Seonaid Stallan’s son took his own life two months after he was given a different antidepressant.
About one in seven people in the UK now take medication to treat depression but some say they are not being given appropriate advice about the potential side effects of the drugs they have been prescribed.
Seonaid Stallan’s son Dylan was a teenager when he began receiving treatment for body dysmorphia and depression.
“He was struggling with the way he felt about himself, the way he looked,” Seonaid said.
“He was extremely anxious. He would be physically sick. He would be unable to leave the house.”
Dylan, from Glasgow, was treated with the antidepressant Fluoxetine from the age of 16.
But when he turned 18, his medication was changed to Sertraline.
Within two months of his prescription change he had taken his own life.
His mother says neither of them were warned about potential side effects when his medication was changed.
Seonaid says she was at the appointment with her son and they were not told he might feel worse on the new drug before he felt better.
She says he was also told that it would be okay to drink alcohol while on the new antidepressant.
NHS guidance says it is best to avoid alcohol when starting on Sertraline until you see how it makes you feel – and the leaflet inside the box itself says alcohol should be avoided.
Seonaid says the night before her son took his own life in 2015, he had drunk a “considerable amount” of alcohol.
She says Dylan had expressed no suicidal thoughts before starting on Sertraline.
Seonaid says “none of us can say for sure what would have happened” had she and Dylan been told about the possible effects of drinking alcohol.
But she believes the advice they received from the clinic played a role in her son’s decision to end his life.
The private clinic where Dylan was treated told the BBC it was “deeply saddened” by his death and extended its condolences to his family.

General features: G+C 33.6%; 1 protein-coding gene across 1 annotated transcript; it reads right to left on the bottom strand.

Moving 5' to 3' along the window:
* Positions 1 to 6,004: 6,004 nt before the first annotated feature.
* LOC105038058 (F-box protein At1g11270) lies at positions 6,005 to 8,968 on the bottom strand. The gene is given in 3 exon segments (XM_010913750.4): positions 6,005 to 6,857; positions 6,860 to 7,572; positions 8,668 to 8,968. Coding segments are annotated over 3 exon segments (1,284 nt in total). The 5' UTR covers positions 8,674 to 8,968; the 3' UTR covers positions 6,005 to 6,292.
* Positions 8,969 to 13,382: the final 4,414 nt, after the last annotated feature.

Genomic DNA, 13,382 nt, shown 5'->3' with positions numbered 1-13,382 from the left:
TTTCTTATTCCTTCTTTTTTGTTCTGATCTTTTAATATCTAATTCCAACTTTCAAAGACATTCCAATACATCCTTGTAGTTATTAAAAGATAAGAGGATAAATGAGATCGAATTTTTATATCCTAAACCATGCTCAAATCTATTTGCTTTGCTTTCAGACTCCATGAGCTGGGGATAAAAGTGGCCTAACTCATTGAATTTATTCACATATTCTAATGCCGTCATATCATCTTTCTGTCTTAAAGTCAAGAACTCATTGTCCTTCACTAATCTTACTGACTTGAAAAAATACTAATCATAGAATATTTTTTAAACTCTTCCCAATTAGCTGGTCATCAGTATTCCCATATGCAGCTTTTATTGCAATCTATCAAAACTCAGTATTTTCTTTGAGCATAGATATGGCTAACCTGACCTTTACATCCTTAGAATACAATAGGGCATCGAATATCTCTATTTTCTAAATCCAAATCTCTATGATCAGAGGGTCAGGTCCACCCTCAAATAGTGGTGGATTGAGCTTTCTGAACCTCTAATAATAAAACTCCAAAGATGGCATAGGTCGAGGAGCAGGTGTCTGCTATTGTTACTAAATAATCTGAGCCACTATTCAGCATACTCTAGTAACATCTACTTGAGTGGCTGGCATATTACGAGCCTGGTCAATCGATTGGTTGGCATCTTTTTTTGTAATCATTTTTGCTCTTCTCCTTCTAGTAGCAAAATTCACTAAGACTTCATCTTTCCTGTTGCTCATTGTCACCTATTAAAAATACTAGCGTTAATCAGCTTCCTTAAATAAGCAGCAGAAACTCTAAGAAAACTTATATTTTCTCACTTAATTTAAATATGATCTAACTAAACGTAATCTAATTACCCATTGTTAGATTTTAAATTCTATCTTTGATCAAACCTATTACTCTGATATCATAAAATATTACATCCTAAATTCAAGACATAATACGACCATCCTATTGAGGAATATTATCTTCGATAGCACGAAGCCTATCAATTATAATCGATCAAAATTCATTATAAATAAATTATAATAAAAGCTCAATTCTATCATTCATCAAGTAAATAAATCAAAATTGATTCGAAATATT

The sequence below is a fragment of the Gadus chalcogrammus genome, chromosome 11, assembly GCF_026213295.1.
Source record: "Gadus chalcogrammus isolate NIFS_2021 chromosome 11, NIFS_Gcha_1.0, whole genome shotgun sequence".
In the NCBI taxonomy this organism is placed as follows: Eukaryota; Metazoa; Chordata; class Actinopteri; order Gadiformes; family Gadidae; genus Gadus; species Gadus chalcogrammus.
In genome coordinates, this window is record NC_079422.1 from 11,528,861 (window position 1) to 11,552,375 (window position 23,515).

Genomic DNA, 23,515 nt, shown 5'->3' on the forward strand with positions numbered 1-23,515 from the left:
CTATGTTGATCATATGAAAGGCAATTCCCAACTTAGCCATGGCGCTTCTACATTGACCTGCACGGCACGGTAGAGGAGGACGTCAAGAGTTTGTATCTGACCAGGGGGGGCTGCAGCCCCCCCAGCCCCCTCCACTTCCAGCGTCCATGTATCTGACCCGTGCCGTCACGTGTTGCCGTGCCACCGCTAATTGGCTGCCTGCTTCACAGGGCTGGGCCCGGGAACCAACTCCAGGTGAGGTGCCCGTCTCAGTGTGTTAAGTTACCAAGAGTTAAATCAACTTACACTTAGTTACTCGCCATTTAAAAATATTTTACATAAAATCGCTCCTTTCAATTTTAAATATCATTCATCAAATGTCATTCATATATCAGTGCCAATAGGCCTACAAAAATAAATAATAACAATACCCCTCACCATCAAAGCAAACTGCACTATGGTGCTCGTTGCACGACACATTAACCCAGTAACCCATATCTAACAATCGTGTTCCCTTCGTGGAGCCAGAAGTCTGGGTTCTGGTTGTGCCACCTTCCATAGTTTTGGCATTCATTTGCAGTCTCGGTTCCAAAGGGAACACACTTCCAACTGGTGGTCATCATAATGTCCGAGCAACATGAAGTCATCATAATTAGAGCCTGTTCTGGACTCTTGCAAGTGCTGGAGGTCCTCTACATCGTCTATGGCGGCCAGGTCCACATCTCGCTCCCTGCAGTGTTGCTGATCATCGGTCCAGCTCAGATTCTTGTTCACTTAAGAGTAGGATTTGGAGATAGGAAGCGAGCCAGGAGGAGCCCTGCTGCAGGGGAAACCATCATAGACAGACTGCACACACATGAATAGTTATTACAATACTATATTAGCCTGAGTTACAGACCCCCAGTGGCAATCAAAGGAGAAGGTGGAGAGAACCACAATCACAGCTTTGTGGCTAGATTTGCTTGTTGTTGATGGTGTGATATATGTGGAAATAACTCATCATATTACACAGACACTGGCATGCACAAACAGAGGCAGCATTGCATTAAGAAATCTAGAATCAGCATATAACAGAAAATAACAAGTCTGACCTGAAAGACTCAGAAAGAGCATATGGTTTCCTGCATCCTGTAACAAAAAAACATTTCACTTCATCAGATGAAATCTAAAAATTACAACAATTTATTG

“Though we are not in a position to comment on any individual’s treatment, our clinical team would of course be happy to meet with Ms Stallan if there remain concerns she would like to discuss,” it said.
The effectiveness of antidepressants on under-18s is not fully known and in the UK only one kind of drug – Fluoxetine, also called Prozac – is commonly prescribed to this group.
But, when you turn 18, like Dylan, you can be prescribed any antidepressant.
There is some clinical trial evidence to suggest the risk of suicide in 18 to 24-year-olds is increased when they take these medications.
Prof Bernadka Dubicka says a discussion around side effects should be happening whenever a patient is prescribed antidepressants, regardless of age.
She told the BBC: “The data seems to show that up until the age of 25, one in 50 young people who are on an antidepressant might experience an increase in suicidal thinking and self-harm in those first few weeks after taking an antidepressant.”
Seonaid believes better research and a better understanding of the side effects of antidepressants may be life-saving, as rates of prescriptions go up.
She told Dylan’s story to a new documentary for the BBC iPlayer which features the stories of young people whose lives have been changed – and saved – by antidepressants.
Wider discussion of side effects when taking these drugs has grown as numbers of those prescribed the drugs have risen.